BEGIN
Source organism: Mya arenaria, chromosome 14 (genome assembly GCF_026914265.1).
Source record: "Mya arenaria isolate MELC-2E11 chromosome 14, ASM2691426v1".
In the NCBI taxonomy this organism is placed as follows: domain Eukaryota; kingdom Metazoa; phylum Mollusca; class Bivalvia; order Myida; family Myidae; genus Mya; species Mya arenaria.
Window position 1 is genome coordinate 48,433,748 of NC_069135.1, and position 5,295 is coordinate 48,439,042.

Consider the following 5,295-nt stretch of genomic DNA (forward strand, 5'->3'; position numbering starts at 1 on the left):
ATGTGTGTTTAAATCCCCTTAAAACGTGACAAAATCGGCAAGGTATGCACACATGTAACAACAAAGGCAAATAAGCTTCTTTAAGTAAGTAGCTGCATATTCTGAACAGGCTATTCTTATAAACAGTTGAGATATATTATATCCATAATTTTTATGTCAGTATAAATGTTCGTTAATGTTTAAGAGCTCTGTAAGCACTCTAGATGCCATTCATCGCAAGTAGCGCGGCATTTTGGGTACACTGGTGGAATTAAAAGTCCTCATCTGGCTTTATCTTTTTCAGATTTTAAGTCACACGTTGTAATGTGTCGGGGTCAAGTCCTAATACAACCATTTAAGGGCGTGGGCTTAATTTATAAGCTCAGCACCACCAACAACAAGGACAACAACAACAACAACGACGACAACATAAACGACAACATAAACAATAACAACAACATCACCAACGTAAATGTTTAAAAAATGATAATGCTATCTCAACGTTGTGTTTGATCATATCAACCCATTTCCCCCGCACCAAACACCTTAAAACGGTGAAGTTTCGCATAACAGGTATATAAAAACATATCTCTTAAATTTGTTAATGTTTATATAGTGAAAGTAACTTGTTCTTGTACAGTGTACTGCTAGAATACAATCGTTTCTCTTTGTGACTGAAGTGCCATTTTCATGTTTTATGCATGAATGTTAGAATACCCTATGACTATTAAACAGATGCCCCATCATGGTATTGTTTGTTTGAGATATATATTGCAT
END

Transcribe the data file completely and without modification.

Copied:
Source organism: Mya arenaria, chromosome 14 (genome assembly GCF_026914265.1).
Source record: "Mya arenaria isolate MELC-2E11 chromosome 14, ASM2691426v1".
In the NCBI taxonomy this organism is placed as follows: domain Eukaryota; kingdom Metazoa; phylum Mollusca; class Bivalvia; order Myida; family Myidae; genus Mya; species Mya arenaria.
Window position 1 is genome coordinate 48,433,748 of NC_069135.1, and position 5,295 is coordinate 48,439,042.

Consider the following 5,295-nt stretch of genomic DNA (forward strand, 5'->3'; position numbering starts at 1 on the left):
ATGTGTGTTTAAATCCCCTTAAAACGTGACAAAATCGGCAAGGTATGCACACATGTAACAACAAAGGCAAATAAGCTTCTTTAAGTAAGTAGCTGCATATTCTGAACAGGCTATTCTTATAAACAGTTGAGATATATTATATCCATAATTTTTATGTCAGTATAAATGTTCGTTAATGTTTAAGAGCTCTGTAAGCACTCTAGATGCCATTCATCGCAAGTAGCGCGGCATTTTGGGTACACTGGTGGAATTAAAAGTCCTCATCTGGCTTTATCTTTTTCAGATTTTAAGTCACACGTTGTAATGTGTCGGGGTCAAGTCCTAATACAACCATTTAAGGGCGTGGGCTTAATTTATAAGCTCAGCACCACCAACAACAAGGACAACAACAACAACAACGACGACAACATAAACGACAACATAAACAATAACAACAACATCACCAACGTAAATGTTTAAAAAATGATAATGCTATCTCAACGTTGTGTTTGATCATATCAACCCATTTCCCCCGCACCAAACACCTTAAAACGGTGAAGTTTCGCATAACAGGTATATAAAAACATATCTCTTAAATTTGTTAATGTTTATATAGTGAAAGTAACTTGTTCTTGTACAGTGTACTGCTAGAATACAATCGTTTCTCTTTGTGACTGAAGTGCCATTTTCATGTTTTATGCATGAATGTTAGAATACCCTATGACTATTAAACAGATGCCCCATCATGGTATTGTTTGTTTGAGATATATATTGCAT